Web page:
To secure program and operational revenue, EDCI implements a comprehensive annual fund development plan. (By fiscal year 2016, the initiative’s budget had grown to $2.3 million,) This does not include additional investment by EDCI partner organizations in the Zone. Funding sources include individuals, corporations, and private foundations.

At present, EDCI does not seek public funding, whether municipal, state, or federal. (It does receive a small amount of municipal support for a community lunch program for adults and children.) It is the belief of EDCI leaders that public funding typically requires a greater degree of staff support and less flexibility in making programmatic adjustments. To date, EDCI’s fund development strategy has allowed it to rely on private revenue sources to support its programs, a strategy that “ensures that EDCI can meet the needs of the children and families it serves in an innovative and nimble way.”

EDCI also believes that encouraging its partners to seek joint funding, and to use EDCI’s “brand” to do so, delivers a win-win: many of these organizations cite challenges to fundraising as their biggest barrier to success, so being able to work with a respected partner that draws from diverse funding sources advances their work as well. Collaboration with EDCI also opens up funding opportunities – such as specific federal grants – for which the local organizations might not otherwise have been eligible.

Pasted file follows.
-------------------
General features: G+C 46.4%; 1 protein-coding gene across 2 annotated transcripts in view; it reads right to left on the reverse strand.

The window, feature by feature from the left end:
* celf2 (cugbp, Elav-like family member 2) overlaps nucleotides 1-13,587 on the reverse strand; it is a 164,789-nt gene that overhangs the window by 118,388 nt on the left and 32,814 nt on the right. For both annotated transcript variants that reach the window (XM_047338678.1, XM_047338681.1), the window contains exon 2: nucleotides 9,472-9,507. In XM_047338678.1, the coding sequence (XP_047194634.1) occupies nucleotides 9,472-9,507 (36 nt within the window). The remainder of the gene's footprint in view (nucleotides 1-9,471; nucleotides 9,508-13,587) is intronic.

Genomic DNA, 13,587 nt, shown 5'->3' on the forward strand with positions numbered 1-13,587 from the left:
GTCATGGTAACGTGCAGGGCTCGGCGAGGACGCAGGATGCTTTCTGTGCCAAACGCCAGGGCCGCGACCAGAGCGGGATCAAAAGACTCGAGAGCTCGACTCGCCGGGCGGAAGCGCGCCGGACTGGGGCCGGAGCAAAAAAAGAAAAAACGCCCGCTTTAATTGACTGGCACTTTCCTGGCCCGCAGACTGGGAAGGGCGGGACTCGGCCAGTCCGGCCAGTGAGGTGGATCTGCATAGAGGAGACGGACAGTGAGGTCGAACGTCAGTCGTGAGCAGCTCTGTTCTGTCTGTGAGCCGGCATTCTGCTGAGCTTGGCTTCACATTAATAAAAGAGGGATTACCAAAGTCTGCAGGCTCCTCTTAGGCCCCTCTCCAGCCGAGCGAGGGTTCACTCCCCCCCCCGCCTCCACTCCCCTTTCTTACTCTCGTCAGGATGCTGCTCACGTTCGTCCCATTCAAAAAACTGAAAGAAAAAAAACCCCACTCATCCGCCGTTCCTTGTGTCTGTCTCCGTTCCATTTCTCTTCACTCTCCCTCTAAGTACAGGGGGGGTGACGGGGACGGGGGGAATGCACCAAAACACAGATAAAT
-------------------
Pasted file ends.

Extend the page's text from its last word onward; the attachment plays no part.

EDCI programming is supported through the generosity of private foundations, corporations, and individual donors in the community. We are grateful for the ongoing commitment these partners have made to support the success of EDCI kids and families. —Lauren Stephenson, EDCI Development Manager 14

Foundational Practices and Policies

The East Durham Children’s Initiative can trace much of its success in supporting students, expanding, and making progress toward the goal of becoming self-sustaining to specific practices and policies, both internal to the initiative and based at the state and local level.

Community Engagement and Coordination

Along with its challenges, the community also boasts many assets that support its vitality, including resident-led groups and activities, local businesses, faith-based organizations, historic housing and building redevelopment, investments from city and county agencies, and engaged children and families. EDCI works closely with families and other community members to achieve its goals. This allows for a more sustainable and replicable approach and ensures programs are tailored to specific community needs. EDCI believes that a cadre of high-quality providers with multiple, coordinated interventions provide a more stable base for positive community outcomes than a top-down, one-provider system. This model also capitalizes on existing expertise and evidence-based practices already established by Durham organizations to maximize resources and reduce service duplication.